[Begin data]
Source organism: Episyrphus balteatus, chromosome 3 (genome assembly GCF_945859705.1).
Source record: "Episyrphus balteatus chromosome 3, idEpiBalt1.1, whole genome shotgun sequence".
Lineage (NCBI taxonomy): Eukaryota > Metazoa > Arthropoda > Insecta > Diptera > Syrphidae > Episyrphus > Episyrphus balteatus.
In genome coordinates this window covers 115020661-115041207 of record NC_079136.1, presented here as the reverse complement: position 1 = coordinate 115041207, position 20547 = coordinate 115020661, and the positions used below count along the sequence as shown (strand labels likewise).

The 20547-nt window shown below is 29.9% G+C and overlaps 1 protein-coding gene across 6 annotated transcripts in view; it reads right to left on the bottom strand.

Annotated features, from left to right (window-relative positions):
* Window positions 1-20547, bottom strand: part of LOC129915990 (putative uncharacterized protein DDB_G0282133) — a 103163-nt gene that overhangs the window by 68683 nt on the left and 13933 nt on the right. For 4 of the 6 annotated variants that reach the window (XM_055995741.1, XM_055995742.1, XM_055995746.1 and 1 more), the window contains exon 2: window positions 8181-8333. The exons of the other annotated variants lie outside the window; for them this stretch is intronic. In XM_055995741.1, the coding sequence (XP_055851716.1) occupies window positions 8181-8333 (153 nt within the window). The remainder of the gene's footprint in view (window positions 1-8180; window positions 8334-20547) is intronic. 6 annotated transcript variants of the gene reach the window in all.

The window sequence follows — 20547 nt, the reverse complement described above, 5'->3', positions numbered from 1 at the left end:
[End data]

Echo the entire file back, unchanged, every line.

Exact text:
Source organism: Episyrphus balteatus, chromosome 3 (genome assembly GCF_945859705.1).
Source record: "Episyrphus balteatus chromosome 3, idEpiBalt1.1, whole genome shotgun sequence".
Lineage (NCBI taxonomy): Eukaryota > Metazoa > Arthropoda > Insecta > Diptera > Syrphidae > Episyrphus > Episyrphus balteatus.
In genome coordinates this window covers 115020661-115041207 of record NC_079136.1, presented here as the reverse complement: position 1 = coordinate 115041207, position 20547 = coordinate 115020661, and the positions used below count along the sequence as shown (strand labels likewise).

The 20547-nt window shown below is 29.9% G+C and overlaps 1 protein-coding gene across 6 annotated transcripts in view; it reads right to left on the bottom strand.

Annotated features, from left to right (window-relative positions):
* Window positions 1-20547, bottom strand: part of LOC129915990 (putative uncharacterized protein DDB_G0282133) — a 103163-nt gene that overhangs the window by 68683 nt on the left and 13933 nt on the right. For 4 of the 6 annotated variants that reach the window (XM_055995741.1, XM_055995742.1, XM_055995746.1 and 1 more), the window contains exon 2: window positions 8181-8333. The exons of the other annotated variants lie outside the window; for them this stretch is intronic. In XM_055995741.1, the coding sequence (XP_055851716.1) occupies window positions 8181-8333 (153 nt within the window). The remainder of the gene's footprint in view (window positions 1-8180; window positions 8334-20547) is intronic. 6 annotated transcript variants of the gene reach the window in all.

The window sequence follows — 20547 nt, the reverse complement described above, 5'->3', positions numbered from 1 at the left end: